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Press and Military Seem to Appreciate Media Embeds

By Jim Garamone
American Forces Press Service

WASHINGTON, March 26, 2003 – For the past week, the world has had unprecedented access to the combat zone in Iraq.

More than 500 reporters from all sorts of news organizations are "embedded" with units from all services.

First reports of the process have been positive. "So far, the embedding seems to have gone very well," said Victoria Clarke, assistant secretary of defense for public affairs. "Americans and people around the world are seeing firsthand the wonderful dedication and discipline of the coalition forces."

The process has advantages. First, the reporters and news organizations get access. They get the stories out quickly and send them directly to their news organizations. Reporters have rules they understand before they go into the field. They know not to give away any data that could be helpful to the enemy.

"Embedded reporters and news organizations are trying hard to cover the war while protecting operational security and the safety of the people involved," Clarke said. "We have had very few problems thus far."

Kathryn Kross, CNN's Washington Bureau chief, agrees. "Overall, it's going very well," she said during a phone interview. "There are little hitches in the process, but the Pentagon people have worked with us to solve them. Of course, it's still early in the process."

Kross said CNN's embedded reporters have been pleased with the access they have gained. They have also enjoyed the cooperation they have received from local commanders, she added.

Embedding has a secondary effect. DoD officials believe that once reporters get to meet, speak and live with military people, they will have a greater appreciation of them and the things they go through.

This is an epic change. Since the Vietnam War, reporters have had severely curtailed media access to the men and women of the armed forces.

Joe Galloway, the co-author of "We Were Soldiers Once And Young," spoke about the subject with the Naval Institute's magazine "Proceedings." "What always needs to be built -- and it has to be built slowly and over time -- is a level of trust," he said. "The only way you can do this is to let the young reporters walk beside the young lieutenants in any war we fight.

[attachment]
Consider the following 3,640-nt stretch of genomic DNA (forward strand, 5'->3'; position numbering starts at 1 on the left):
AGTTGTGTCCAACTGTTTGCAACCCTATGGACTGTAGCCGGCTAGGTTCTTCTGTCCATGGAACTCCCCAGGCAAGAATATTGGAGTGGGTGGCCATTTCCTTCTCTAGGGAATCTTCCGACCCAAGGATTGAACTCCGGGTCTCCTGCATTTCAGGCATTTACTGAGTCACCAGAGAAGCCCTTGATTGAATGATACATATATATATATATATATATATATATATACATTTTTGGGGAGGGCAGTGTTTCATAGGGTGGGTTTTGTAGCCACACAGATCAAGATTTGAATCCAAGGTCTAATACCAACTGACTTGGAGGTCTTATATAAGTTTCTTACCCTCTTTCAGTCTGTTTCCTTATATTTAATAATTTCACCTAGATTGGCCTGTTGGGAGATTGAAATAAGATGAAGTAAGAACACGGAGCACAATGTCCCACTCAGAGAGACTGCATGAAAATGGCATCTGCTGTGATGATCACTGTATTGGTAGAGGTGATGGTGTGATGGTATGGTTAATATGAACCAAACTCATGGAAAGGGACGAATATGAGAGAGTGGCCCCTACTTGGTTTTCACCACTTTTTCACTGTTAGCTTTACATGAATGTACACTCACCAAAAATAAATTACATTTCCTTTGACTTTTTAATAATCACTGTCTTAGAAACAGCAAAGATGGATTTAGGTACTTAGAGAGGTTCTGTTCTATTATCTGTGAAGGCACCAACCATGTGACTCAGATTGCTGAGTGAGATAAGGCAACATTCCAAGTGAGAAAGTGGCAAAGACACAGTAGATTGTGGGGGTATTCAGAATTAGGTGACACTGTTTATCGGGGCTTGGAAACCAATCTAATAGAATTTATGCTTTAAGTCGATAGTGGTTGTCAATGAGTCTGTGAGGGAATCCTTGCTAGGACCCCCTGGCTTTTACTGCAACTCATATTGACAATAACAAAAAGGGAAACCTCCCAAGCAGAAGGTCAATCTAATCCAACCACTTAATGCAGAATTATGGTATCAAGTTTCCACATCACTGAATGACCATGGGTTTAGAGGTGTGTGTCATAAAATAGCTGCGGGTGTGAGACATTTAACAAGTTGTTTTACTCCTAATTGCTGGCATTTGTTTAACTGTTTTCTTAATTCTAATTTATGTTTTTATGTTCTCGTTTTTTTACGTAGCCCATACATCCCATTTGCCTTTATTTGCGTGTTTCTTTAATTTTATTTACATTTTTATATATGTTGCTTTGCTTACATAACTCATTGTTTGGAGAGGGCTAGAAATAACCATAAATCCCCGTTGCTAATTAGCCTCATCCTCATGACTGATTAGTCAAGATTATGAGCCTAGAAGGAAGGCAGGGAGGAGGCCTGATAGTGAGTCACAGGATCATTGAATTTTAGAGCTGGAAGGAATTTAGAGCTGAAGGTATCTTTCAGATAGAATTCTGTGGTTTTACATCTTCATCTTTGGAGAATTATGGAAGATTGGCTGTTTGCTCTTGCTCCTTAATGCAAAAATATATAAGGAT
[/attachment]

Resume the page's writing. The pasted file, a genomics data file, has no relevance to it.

"If you do this, they will come out with a bond stronger than any known to man. It's just natural. And the reporters will come out with a knowledge deep enough and strong enough so they can do their jobs without creating risk or danger to those they cover. That would be the last thing they would want to do."

The immediacy of the reporting also has consequences not foreseen. During a briefing March 25, Defense Secretary Donald H. Rumsfeld touched on the changes. During World War II, he said, there was no television and most people received their news from radio or newspapers. The Movietone News reels, played in movie theaters, were the source of moving pictures of the war, and they were weeks or months old.

"And now what we're seeing is every second, another slice of what's actually happening out there," Rumsfeld said. "It is a breathtaking sight to see it. It tends to be all accurate, but not in an overall context."

And it leaves people with the impression that the war has "been going on for days and weeks and months" and not just five days, he said.

There are limits to what embedding can show. Embedded reporters cover what they see. They are great at getting a company or battalion look at the war. One battalion could be charging toward Baghdad. Another, 10 miles away, could be involved in a firefight. Still another battalion could be waiting for something to happen.

Someone needs to present the larger picture because the overall picture is missing from embedded reports. Briefers at higher headquarters -- U.S. Central Command and the Pentagon -- are needed to stitch those snapshots together into a coherent mosaic, DoD officials said.

Kross touched on that. She said that the television images are often "compelling," but may not add to the story. She said in 24-hour coverage, reporters must place these images in context. "It's one of the most daunting tasks we face," she said.

She called the embedding process an "incredibly ambitious" plan, and said she was pleased it has worked out so well. Military officials also voice optimism on the program.

Getting the media onto the battlefield has been a historic event, Air Force Maj. Gen. Victor Renuart, operations chief at U.S. Central Command, said during a March 25 briefing.

"I think most of the commanders who have embedded correspondents out there with them are very comfortable with them. I think they have been supportive of them," he said. "So, I think it's something we've had to adapt to, but I think we have adapted pretty well, and we'll continue to have the media with us."

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